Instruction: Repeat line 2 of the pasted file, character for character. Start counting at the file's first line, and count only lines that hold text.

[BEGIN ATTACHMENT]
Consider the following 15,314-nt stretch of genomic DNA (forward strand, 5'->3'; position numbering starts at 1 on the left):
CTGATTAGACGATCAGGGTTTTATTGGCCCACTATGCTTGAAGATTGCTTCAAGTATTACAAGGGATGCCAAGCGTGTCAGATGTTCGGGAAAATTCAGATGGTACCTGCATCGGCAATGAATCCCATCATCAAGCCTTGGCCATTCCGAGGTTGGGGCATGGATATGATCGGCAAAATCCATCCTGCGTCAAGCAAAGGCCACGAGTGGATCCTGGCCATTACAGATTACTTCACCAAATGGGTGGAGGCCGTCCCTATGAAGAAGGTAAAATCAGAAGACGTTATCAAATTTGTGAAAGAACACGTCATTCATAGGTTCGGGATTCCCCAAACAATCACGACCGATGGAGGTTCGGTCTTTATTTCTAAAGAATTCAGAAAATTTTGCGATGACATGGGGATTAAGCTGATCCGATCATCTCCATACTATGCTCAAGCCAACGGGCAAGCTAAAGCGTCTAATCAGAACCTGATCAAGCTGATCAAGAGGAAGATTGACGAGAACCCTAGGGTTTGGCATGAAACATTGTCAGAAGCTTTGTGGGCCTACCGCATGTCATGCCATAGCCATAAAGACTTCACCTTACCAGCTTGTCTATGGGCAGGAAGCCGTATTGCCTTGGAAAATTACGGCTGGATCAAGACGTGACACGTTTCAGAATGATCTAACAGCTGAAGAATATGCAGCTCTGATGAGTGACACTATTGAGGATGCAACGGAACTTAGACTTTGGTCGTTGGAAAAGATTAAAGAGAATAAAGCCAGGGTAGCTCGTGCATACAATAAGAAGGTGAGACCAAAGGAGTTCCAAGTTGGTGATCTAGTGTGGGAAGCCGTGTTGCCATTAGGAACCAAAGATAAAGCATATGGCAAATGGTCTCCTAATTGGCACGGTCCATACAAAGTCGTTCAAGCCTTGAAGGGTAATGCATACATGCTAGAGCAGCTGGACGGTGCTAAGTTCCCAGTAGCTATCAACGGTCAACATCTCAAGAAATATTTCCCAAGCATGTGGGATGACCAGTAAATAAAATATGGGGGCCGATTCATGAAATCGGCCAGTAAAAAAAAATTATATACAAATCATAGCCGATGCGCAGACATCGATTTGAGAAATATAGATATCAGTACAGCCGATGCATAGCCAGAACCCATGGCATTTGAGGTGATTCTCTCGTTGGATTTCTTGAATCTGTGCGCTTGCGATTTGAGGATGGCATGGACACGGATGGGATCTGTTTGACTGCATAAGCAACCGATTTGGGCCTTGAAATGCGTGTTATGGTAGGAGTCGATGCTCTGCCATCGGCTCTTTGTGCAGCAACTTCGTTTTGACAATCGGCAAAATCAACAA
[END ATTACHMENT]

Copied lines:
CTGATTAGACGATCAGGGTTTTATTGGCCCACTATGCTTGAAGATTGCTTCAAGTATTACAAGGGATGCCAAGCGTGTCAGATGTTCGGGAAAATTCAGATGGTACCTGCATCGGCAATGAATCCCATCATCAAGCCTTGGCCATTCCGAGGTTGGGGCATGGATATGATCGGCAAAATCCATCCTGCGTCAAGCAAAGGCCACGAGTGGATCCTGGCCATTACAGATTACTTCACCAAATGGGTGGAGGCCGTCCCTATGAAGAAGGTAAAATCAGAAGACGTTATCAAATTTGTGAAAGAACACGTCATTCATAGGTTCGGGATTCCCCAAACAATCACGACCGATGGAGGTTCGGTCTTTATTTCTAAAGAATTCAGAAAATTTTGCGATGACATGGGGATTAAGCTGATCCGATCATCTCCATACTATGCTCAAGCCAACGGGCAAGCTAAAGCGTCTAATCAGAACCTGATCAAGCTGATCAAGAGGAAGATTGACGAGAACCCTAGGGTTTGGCATGAAACATTGTCAGAAGCTTTGTGGGCCTACCGCATGTCATGCCATAGCCATAAAGACTTCACCTTACCAGCTTGTCTATGGGCAGGAAGCCGTATTGCCTTGGAAAATTACGGCTGGATCAAGACGTGACACGTTTCAGAATGATCTAACAGCTGAAGAATATGCAGCTCTGATGAGTGACACTATTGAGGATGCAACGGAACTTAGACTTTGGTCGTTGGAAAAGATTAAAGAGAATAAAGCCAGGGTAGCTCGTGCATACAATAAGAAGGTGAGACCAAAGGAGTTCCAAGTTGGTGATCTAGTGTGGGAAGCCGTGTTGCCATTAGGAACCAAAGATAAAGCATATGGCAAATGGTCTCCTAATTGGCACGGTCCATACAAAGTCGTTCAAGCCTTGAAGGGTAATGCATACATGCTAGAGCAGCTGGACGGTGCTAAGTTCCCAGTAGCTATCAACGGTCAACATCTCAAGAAATATTTCCCAAGCATGTGGGATGACCAGTAAATAAAATATGGGGGCCGATTCATGAAATCGGCCAGTAAAAAAAAATTATATACAAATCATAGCCGATGCGCAGACATCGATTTGAGAAATATAGATATCAGTACAGCCGATGCATAGCCAGAACCCATGGCATTTGAGGTGATTCTCTCGTTGGATTTCTTGAATCTGTGCGCTTGCGATTTGAGGATGGCATGGACACGGATGGGATCTGTTTGACTGCATAAGCAACCGATTTGGGCCTTGAAATGCGTGTTATGGTAGGAGTCGATGCTCTGCCATCGGCTCTTTGTGCAGCAACTTCGTTTTGACAATCGGCAAAATCAACAA